Kudos to Ryan for asking questions that should be asked. That is what we need so as not to be complacent.
I do hope that Thomas Dooley is retained up until the next World Cup cycle. He has the Azkals playing beautiful football. He has not been afraid to experiment and more important, he has not been afraid to throw the young players out there. While befuddling (and maybe maddening) to some, this is necessary to help our team grow and find out how we can be successful in matches that count.
We have a long way to go. There will be bumps along the way. Having said that, the seeds for long-term success are there and some of them are starting to bear fruit. I just hope the PFF continues to build and maintain focus on the grassroots program. More than the National Team program, it is what happens in the often forlorn pitches in Iligan, San Carlos City, Davao, Barotac Nuevo, Tacloban, Los Banos and countless others that will determine whether we will dominate Southeast Asia on our road to the World Cup and sustain such dominance.
Keep on writing Ryan!
ILOILO CITY – Filipinos have a myriad of maddening ways of selecting their individual choices for President, or any other candidate for elected office for that matter. Most stop at whoever is popular (in election-speak, name recall). Next is sino ang kakilala ko or kakilala ng kakilala ko or kakilala ng kakilala ng kakilala ko….you get the point. Then there is the choice based on the physical and non-physical attributes of a candidate like sino ang guwapo or maganda, sino ang mukhang mabait and so on.
Once a choice has been made, any criticism of that choice is taken as a personal attack on oneself. We become defensive and the initial response can be any of a number of ways rationalizing one’s choice. And when it happens that all manner of rationalization doesn’t work and are overwhelmed by the superior argument of another, the position hardens instead of succumbing to reason and logic. The hope is that we get the last word when our candidate hopefully wins and we can tell that other person – “O? Ano napala mo? Talo naman kandidato mo? Hehehe…”.
Of course, I generalize and not everyone is like that. I would venture to say, however, that a significant number, if not a majority, of the 50 or so million Filipino voters are just like that. That – is a sad state of things.
As with anything – the first step in making a choice is to know what or who I am choosing from. In this case, who are my choices for President.
My own personal conviction and principles lead me to recognize just 3 legitimate candidates – Jejomar C. Binay, Manuel A. Roxas II and Miriam Defensor-Santiago.
Rodrigo A. Duterte
On February 3, 2016, the Commission on Elections (COMELEC) dismissed the disqualification cases against Mr. Duterte. These cases were anchored on the argument that his becoming a candidate was defective.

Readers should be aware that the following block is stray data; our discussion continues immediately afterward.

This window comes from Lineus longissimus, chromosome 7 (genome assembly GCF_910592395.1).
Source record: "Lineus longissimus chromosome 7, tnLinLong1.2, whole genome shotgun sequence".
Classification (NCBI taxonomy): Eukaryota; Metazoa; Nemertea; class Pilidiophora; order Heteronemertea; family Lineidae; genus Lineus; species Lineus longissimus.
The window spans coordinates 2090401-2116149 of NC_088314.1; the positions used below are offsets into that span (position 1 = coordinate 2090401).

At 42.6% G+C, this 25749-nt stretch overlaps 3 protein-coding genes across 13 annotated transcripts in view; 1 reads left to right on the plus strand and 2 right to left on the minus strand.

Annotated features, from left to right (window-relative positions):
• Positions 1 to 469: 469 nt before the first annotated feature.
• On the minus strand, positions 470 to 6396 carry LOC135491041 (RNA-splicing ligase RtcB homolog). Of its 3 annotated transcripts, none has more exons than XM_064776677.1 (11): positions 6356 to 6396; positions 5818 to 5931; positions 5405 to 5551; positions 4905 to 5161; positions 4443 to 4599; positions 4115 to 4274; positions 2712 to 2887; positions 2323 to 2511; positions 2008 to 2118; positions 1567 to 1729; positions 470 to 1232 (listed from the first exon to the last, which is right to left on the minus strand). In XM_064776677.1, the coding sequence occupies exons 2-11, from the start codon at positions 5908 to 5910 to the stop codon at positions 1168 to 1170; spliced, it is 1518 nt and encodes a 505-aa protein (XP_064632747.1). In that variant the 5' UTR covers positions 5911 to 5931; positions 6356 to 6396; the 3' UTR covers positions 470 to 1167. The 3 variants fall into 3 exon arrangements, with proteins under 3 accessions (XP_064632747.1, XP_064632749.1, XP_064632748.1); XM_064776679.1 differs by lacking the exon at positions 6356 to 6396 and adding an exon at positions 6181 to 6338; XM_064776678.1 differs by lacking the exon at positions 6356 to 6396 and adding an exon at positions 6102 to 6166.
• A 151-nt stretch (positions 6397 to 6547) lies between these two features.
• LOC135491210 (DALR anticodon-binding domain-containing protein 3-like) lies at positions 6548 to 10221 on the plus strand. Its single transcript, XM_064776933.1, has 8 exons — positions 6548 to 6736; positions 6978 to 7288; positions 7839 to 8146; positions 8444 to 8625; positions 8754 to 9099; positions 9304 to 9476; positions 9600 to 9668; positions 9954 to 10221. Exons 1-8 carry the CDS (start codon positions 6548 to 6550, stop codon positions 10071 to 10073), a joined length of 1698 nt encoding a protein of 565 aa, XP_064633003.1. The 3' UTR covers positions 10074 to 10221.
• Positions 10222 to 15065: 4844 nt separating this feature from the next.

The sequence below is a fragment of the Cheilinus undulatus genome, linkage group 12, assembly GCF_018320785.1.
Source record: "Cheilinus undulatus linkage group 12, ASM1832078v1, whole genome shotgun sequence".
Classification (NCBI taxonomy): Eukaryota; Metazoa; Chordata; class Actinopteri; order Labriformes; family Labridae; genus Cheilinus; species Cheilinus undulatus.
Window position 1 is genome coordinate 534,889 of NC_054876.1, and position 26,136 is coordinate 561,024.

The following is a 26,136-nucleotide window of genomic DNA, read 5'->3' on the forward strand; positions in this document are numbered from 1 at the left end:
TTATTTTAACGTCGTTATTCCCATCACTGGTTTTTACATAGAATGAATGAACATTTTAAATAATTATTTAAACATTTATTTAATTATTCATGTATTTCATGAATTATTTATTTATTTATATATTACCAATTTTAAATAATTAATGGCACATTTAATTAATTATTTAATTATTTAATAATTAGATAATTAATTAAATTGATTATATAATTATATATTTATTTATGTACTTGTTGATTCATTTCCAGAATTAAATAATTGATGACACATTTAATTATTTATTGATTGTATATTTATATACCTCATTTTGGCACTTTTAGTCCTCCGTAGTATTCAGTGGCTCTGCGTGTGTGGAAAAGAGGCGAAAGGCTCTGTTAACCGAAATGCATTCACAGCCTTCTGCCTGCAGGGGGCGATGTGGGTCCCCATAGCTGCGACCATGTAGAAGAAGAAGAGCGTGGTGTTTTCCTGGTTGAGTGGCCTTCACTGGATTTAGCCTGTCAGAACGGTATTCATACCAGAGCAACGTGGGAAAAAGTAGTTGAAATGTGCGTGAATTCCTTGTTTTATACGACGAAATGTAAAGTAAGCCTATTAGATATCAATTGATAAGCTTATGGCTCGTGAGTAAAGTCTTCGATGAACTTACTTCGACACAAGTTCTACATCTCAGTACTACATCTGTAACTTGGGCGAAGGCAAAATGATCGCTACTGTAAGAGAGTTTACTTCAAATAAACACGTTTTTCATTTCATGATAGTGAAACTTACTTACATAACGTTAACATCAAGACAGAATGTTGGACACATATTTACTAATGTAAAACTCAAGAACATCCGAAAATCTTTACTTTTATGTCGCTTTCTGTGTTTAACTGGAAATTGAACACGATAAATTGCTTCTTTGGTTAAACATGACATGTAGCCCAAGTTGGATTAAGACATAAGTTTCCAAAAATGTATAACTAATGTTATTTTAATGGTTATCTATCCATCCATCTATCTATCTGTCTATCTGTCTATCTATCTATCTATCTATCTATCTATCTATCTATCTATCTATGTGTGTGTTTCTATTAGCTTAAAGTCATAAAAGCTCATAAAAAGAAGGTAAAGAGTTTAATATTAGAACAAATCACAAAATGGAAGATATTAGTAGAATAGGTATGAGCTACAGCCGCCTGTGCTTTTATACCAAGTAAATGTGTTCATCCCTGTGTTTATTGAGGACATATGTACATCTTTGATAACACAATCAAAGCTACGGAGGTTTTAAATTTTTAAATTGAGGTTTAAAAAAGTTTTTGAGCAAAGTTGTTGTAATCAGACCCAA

Martin Dino filed his Certificate of Candidacy (CoC) on the last day of the filing of CoCs on October 16, 2015. His CoC indicated he was running “for the position of MAYOR, City/Municipality of PASAY CITY…” A closer of examination of his CoC, which is typewritten (as opposed to being handwritten) raise a lot of questions among which is – did he submit the right form for whatever office he was running? It certainly looks different in format from the other candidates’ CoCs. Mr. Dino signed the CoC which contains the phrase, “I hereby certify that the facts stated herein are true and correct…” and this document was notarized.
On October 29, 2015, Martin Dino withdrew his candidacy for whatever position he was running for and soon after the PDP-Laban enacts a resolution nominating Mr. Duterte as the replacement of Mr. Dino for whatever position Mr. Dino was running for. After hemming and hawing, Mr. Duterte accepts the nomination on November 21. His stated reason for running for President was that he did not want “an American President” referring to the proceedings at the Senate Electoral Committee which had just dismissed a petition questioning the citizenship of Senator Grace Llamanzares.
On December 17, 2015, accepts Mr. Duterte’s CoC for President as substitute for Mr. Dino. Less than two months later, on February 3, 2015, the COMELEC’s First Division “…ruled to deny all petitions against Mayor Rodrigo Duterte” for lack of merit. Among other things, the COMELEC’s First Division said that Mr. Dino had filed a valid CoC.
Section 4, Rule II of Resolution No. 9984 issued by the COMELEC on August 18, 2015 specifies the “Contents and Form of Certificate of Candidacy”. The first item required is the “office aspired for”. The same Section also indicates the forms for various positions including the one for President which is labeled as Annex F.